The first, the elephant in the room, is that the aircraft has been involved in two fatal accidents that killed over 300 passengers. This has already put a huge stigma on the aircraft, with many passengers (and commentators) refusing to ever fly on them again.

The basic aircraft design of the 737 MAX is over 50 years old and, despite trying to pack in new tech, it’s literally a relic from a bygone era. Boeing has continued to use this tried and true model in an effort to save on development and engineering costs.

Boeing 737 MAX
Boeing originally had four different variants of the 737 MAX available. Photo: Boeing.

But as we have seen, this principle of sticking with a popular but old airframe has led to some problems with the aircraft. Perhaps it’s time for Boeing to scrap everything and begin anew with a narrowbody design that does not have the flaws of the 737 design?

What does Airbus think?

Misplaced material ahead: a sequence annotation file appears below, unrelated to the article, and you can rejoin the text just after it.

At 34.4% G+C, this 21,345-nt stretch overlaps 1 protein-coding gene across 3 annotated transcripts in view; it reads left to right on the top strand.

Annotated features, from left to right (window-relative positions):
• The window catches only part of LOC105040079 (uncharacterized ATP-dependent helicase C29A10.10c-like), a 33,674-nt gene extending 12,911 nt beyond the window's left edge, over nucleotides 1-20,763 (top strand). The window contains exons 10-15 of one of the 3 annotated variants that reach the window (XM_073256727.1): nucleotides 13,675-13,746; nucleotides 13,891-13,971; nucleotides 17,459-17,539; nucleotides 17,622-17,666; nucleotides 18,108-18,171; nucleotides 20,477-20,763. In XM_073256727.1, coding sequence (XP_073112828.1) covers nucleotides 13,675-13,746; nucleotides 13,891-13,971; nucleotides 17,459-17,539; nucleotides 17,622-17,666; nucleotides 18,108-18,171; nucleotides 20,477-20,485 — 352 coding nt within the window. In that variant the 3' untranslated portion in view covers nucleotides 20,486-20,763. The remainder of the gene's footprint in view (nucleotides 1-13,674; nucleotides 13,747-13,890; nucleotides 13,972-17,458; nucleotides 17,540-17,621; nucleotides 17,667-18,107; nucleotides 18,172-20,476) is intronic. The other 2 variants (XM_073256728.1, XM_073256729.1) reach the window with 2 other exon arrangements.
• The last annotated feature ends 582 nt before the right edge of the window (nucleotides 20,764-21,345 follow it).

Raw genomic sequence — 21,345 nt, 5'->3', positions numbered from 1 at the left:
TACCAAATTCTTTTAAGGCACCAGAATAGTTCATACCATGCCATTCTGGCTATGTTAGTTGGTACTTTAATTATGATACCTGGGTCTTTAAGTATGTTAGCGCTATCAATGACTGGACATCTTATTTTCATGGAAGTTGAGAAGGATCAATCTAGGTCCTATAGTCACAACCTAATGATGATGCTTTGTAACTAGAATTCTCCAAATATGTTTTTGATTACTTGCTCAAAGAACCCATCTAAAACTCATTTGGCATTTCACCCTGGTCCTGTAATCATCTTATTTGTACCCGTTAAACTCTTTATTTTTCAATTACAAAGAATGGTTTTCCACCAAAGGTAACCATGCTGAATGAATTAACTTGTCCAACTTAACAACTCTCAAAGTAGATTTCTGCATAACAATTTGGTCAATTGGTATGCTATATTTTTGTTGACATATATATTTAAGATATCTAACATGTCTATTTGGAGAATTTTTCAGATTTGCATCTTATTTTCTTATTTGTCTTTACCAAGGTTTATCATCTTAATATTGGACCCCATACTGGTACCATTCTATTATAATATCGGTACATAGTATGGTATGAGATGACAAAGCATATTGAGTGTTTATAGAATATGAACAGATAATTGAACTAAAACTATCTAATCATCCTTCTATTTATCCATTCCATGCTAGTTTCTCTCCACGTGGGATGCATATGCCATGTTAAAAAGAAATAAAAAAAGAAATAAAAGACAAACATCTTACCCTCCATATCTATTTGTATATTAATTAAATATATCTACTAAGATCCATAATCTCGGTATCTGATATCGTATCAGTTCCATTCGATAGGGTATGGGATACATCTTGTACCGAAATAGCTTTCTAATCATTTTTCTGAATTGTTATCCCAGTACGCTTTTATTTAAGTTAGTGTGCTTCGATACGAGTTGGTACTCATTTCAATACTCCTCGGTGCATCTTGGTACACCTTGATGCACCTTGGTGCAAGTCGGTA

Some aviation experts, especially those at rival Airbus, believe that Boeing should focus on a new narrowbody and wait to develop the Boeing 797.

Former COO of Airbus, John Leahy, spoke to Airline Watch earlier this year about the new Boeing 797. Leahy worked for Airbus from 1994 to 2008 as head of the commercial aircraft division.

If Boeing wants to build something, I would advise them to invest in a new narrowbody airplane that can follow the 737 MAX from the middle of the next decade. Thus, they will be five years earlier than Airbus, who will only come with a successor for the A320 around 2030.

He went on to say that Airlines want a standardized fleet to reduce costs, and are not interested in investing in a new type of aircraft.

Naturally, we should take their comments with a grain of salt, as being the Boeing competitor they wouldn’t want anyone to jump into the market with a bright and shiny new aircraft.

What do you think? Let us know in the comments.